Have you noticed anything these players have in common yet?
3B, Eric Chavez: 2012
Chavez started 88 games (including 6 in the postseason) at third base for the Yankees in the two seasons he was in NY. Why is this bizarro? Well, the Yankees had another pretty famous third baseman on the roster during that time, yet Chavez continued to get playing time.
Chavez had a resurgence with the Yankees. In 2012 he hit .281/.348/.496, arguably his best season since 2005. He went on to finish his career in Arizona, having played just the right amount of time with the Yankees to solidify his place in the Bizarro World.
SS, Eduardo Nunez: 2013
By now you should have noticed, right? So far every player on this list wore number 12. I wasn’t even trying to seek out number 12’s, it just happened. Like water finding it’s level, bizarro Yankees wear number 12. It is their destiny. Further proof that the Bizarro World is real, and it is spectacular.
Nunez only wore number 12 during his rookie season, 2010. I wouldn’t call him a Yankees shortstop at that time since Derek Jeter had the position under lock. But three years later when Jeter was hobbled, Nunez batted second and played shortstop on Opening Day 2013. It was as if Joe Girardi erased Derek Jeter’s name, scribbled Eduardo Nunez’s, and went on with his merry day in the Bizarro World.
What cements Nuney’s place in Yankees bizarro lore is that he went on to Minnesota where in 2016 he hit .296 and represented the Twins in the All Star Game. You read that right. Eduardo Nunez, whose Yankees legacy can be summed-up with a lone helmet on the infield dirt, was an All Star. Up is down, down is up.
LF, Vernon Wells: 2013
2013 was officially the year of bizarro. It was the saddest collection of Yankees in my lifetime. I mean, just look at this roster.
Vernon Wells, fresh off two disappointing seasons in Anaheim after Toronto discarded him, was one of the many flyers Brian Cashman signed before the 2013 season. April was kind to Vernon, who slashed .300/.366/.544 for the month, seemingly rejuvenated by the Yankee pinstripes. His season quickly went south, making 2013 his last in the majors.
Oh, by the way, Wells wore number 12 before changing it mid-season after the Yankees traded for old friend Alfonso Soriano. Sori, who wore 12 from 2000-03, put an end to the Twilight Zone nightmare that was the number 12.
Wait a minute. I just realized who currently wears number 12 for the Yankees…
CF, Bubba Crosby: 2005
First of all, Bubba Crosby is a great baseball name.
When you think centerfield for the New York Yankees, you think Joe DiMaggio, Mickey Mantle, Bobby Murcer, and Bernie Williams. Towards the end of Bernie’s career, when it was evident he could no longer man the position, things got weird. Enter: Bubba Crosby.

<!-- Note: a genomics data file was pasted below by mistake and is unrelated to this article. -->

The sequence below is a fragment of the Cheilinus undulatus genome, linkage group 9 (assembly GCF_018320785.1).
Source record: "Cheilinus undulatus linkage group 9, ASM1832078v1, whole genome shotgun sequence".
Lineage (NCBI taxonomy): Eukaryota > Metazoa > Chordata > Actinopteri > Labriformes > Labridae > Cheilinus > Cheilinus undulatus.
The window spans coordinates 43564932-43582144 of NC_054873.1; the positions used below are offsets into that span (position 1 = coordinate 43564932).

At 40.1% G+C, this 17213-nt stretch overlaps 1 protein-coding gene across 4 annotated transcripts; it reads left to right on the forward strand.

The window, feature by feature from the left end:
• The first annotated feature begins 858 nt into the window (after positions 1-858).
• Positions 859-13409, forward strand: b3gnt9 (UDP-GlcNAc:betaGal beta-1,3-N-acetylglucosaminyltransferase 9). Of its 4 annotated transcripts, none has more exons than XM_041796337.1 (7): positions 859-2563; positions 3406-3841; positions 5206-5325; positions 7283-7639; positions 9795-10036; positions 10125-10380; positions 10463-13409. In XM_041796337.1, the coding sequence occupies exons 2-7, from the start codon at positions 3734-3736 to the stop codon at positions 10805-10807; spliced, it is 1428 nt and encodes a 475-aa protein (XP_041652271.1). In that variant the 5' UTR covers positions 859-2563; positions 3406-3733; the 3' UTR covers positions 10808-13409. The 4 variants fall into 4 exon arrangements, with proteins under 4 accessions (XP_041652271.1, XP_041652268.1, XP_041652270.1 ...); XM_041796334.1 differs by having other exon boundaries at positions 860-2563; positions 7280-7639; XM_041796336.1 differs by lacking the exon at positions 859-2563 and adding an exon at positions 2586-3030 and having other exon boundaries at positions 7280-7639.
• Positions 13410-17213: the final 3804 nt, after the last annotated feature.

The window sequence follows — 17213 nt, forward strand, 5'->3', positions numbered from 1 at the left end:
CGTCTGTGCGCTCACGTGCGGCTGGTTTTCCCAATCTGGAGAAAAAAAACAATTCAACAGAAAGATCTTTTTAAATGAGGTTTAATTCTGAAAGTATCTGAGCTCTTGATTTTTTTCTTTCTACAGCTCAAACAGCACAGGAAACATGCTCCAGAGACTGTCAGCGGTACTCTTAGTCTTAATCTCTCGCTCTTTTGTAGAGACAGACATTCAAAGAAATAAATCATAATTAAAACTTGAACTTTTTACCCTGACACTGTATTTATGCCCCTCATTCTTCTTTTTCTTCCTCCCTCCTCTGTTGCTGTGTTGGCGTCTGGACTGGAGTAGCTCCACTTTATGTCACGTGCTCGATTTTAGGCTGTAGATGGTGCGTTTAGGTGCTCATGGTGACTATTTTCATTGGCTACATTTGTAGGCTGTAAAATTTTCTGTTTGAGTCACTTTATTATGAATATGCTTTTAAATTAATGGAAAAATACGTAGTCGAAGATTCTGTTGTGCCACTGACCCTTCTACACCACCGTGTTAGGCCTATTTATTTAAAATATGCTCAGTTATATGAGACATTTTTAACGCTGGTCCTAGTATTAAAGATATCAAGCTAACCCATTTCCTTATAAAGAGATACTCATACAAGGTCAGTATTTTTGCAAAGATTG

Bubba, listed at an inflated 5’11” actually started 26 games for the Yankees over 3 seasons. That may not sound like much, but he is the equivalent of Drew Henson starting at Quarterback for the Dallas Cowboys. What, that actually happened? Never mind.
RF, Raul Mondesi: 2002
The Yankees struggled to replace fan-favorite Paul O’Neill after he retired following the 2001 season. Joe Torre used a revolving door of right fielders like Shane Spencer, Juan Rivera, and John Vander Wal (who?) before acquiring Mondesi from Toronto. Incidentally, it marks the most recent trade between the Yankees and Blue Jays, which is why rumors of Brett Gardner being traded to Toronto is unlikely.
Mondesi, the former Rookie of the Year, was mediocre in New York. His .777 OPS was certainly not worth rumored clubhouse issues, and the Yankees quickly moved on from Raul at the 2003 trade deadline when they shipped him to Arizona. Mondesi was a minor blip on the Yankees outfield radar, forever present in the Bizarro World.
P, Aaron Small: 2005
Aaron Small in 2005 was so ineffable, so celestial, so impossible to explain that if I were not there to see it myself, I would not believe it really happened.
Aaron ‘the chin’ Small started 15 games for the Yankees and went 10-0 with a 3.20 ERA. Without him, the Yankees probably miss the postseason. In his previous 7 big league seasons over 10 years, Small’s ERA was 5.49. But as it turns out, history doesn’t matter in the Bizarro World.
The chariot turned back into a pumpkin for Small in the Division Series vs Anaheim. He started, got shelled, and only pitched 27 more major league innings before disappearing into the abyss.
That is how things go in the Bizarro World. Trying to understand it or predict it is foolish. Just accept it for what it is and enjoy that you were able to witness it.